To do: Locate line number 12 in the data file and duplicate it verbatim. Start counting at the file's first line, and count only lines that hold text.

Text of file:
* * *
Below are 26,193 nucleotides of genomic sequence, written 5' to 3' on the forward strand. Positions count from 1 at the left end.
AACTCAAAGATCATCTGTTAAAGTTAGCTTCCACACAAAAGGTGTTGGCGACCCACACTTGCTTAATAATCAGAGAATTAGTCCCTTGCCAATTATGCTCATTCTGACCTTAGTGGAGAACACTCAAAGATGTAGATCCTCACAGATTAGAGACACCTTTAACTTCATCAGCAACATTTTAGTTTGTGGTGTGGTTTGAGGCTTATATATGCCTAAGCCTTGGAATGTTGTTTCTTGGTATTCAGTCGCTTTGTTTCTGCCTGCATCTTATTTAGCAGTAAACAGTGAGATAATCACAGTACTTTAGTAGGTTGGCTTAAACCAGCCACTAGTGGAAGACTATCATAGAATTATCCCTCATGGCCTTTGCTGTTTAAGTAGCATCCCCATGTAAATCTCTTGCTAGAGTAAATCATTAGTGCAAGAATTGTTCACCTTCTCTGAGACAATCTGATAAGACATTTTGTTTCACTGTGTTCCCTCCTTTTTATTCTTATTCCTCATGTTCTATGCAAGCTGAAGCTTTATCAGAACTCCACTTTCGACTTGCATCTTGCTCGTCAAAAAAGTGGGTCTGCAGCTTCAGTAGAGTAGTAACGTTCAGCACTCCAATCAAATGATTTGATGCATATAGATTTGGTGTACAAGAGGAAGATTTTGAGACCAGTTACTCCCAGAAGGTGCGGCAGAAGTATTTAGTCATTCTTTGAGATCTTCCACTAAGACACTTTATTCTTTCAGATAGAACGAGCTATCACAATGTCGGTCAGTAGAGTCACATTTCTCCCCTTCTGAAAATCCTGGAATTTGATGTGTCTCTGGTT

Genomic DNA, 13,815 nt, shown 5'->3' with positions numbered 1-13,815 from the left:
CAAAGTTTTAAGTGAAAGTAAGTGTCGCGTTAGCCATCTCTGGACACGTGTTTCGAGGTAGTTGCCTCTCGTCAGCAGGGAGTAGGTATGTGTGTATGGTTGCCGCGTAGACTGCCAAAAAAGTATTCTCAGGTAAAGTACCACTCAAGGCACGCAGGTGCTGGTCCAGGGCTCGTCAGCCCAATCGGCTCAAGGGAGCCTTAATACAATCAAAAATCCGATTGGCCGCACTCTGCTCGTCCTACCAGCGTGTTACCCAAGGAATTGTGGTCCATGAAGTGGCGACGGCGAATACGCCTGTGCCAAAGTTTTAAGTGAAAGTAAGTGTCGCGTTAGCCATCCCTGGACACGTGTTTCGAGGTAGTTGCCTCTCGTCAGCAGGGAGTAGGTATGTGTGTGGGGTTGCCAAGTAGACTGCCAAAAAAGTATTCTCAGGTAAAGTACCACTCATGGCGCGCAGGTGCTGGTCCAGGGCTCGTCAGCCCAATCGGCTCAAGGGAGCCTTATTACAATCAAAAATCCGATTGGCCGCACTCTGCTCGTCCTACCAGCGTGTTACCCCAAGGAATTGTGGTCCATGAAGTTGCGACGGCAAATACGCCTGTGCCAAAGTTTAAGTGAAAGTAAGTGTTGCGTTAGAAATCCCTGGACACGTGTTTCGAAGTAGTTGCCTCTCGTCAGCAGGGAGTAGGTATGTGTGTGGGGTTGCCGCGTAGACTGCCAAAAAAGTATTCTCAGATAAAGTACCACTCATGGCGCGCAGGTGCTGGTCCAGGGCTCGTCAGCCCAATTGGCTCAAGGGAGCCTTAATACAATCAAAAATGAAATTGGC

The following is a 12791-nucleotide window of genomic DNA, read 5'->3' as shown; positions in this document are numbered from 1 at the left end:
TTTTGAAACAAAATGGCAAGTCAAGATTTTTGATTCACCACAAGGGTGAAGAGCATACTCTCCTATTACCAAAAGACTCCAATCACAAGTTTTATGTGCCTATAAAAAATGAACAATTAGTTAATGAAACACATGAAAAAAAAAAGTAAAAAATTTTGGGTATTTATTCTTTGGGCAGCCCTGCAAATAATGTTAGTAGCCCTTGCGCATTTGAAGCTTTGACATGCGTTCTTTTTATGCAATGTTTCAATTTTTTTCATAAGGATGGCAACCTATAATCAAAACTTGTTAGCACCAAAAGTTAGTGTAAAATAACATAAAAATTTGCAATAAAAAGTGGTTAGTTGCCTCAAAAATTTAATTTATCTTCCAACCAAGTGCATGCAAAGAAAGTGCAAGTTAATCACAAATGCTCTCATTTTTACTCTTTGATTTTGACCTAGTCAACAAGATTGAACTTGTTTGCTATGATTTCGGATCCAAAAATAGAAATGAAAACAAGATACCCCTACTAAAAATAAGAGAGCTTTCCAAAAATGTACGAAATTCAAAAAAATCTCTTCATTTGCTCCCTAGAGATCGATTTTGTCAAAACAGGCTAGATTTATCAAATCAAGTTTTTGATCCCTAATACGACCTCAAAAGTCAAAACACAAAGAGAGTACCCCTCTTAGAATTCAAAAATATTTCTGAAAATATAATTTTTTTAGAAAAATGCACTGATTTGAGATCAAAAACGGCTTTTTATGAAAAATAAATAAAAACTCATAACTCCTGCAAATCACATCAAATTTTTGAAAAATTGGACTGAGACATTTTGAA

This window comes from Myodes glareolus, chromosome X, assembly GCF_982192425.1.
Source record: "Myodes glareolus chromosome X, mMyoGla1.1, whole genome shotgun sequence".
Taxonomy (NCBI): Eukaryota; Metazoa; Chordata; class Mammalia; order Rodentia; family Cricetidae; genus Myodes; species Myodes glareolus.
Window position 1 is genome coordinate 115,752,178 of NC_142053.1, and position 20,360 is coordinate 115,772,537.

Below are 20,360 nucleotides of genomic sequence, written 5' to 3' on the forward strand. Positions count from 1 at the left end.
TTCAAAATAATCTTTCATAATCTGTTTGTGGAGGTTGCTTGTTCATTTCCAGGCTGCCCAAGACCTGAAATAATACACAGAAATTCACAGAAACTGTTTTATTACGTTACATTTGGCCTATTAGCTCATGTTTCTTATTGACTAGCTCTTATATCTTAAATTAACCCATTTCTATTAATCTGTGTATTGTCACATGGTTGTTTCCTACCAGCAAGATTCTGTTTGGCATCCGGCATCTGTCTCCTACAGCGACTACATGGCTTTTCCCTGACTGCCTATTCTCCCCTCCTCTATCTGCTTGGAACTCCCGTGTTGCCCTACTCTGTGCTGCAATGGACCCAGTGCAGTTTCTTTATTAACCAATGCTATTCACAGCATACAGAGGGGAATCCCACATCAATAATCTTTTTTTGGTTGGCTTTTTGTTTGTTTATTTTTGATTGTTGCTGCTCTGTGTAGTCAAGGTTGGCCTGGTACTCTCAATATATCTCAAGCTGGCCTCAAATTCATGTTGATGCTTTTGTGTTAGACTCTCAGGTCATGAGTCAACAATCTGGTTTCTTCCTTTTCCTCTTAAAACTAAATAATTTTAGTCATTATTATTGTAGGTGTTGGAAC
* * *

TTCAAAATAATCTTTCATAATCTGTTTGTGGAGGTTGCTTGTTCATTTCCAGGCTGCCCAAGACCTGAAATAATACACAGAAATTCACAGAAACTGTTTTATTACGTTACATTTGGCCTATTAGCTCATGTTTCTTATTGACTAGCTCTTATATCTTAAATTAACCCATTTCTATTAATCTGTGTATTGTCACATGGTTGTTTCCTACCAGCAAGATTCTGTTTGGCATCCGGCATCTGTCTCCTACAGCGACTACATGGCTTTTCCCTGACTGCCTATTCTCCCCTCCTCTATCTGCTTGGAACTCCCGTGTTGCCCTACTCTGTGCTGCAATGGACCCAGTGCAGTTTCTTTATTAACCAATGCTATTCACAGCATACAGAGGGGAATCCCACATCAATAATCTTTTTTTGGTTGGCTTTTTGTTTGTTTATTTTTGATTGTTGCTGCTCTGTGTAGTCAAGGTTGGCCTGGTACTCTCAATATATCTCAAGCTGGCCTCAAATTCATGTTGATGCTTTTGTGTTAGACTCTCAGGTCATGAGTCAACAATCTGGTTTCTTCCTTTTCCTCTTAAAACTAAATAATTTTAGTCATTATTATTGTAGGTGTTGGAAC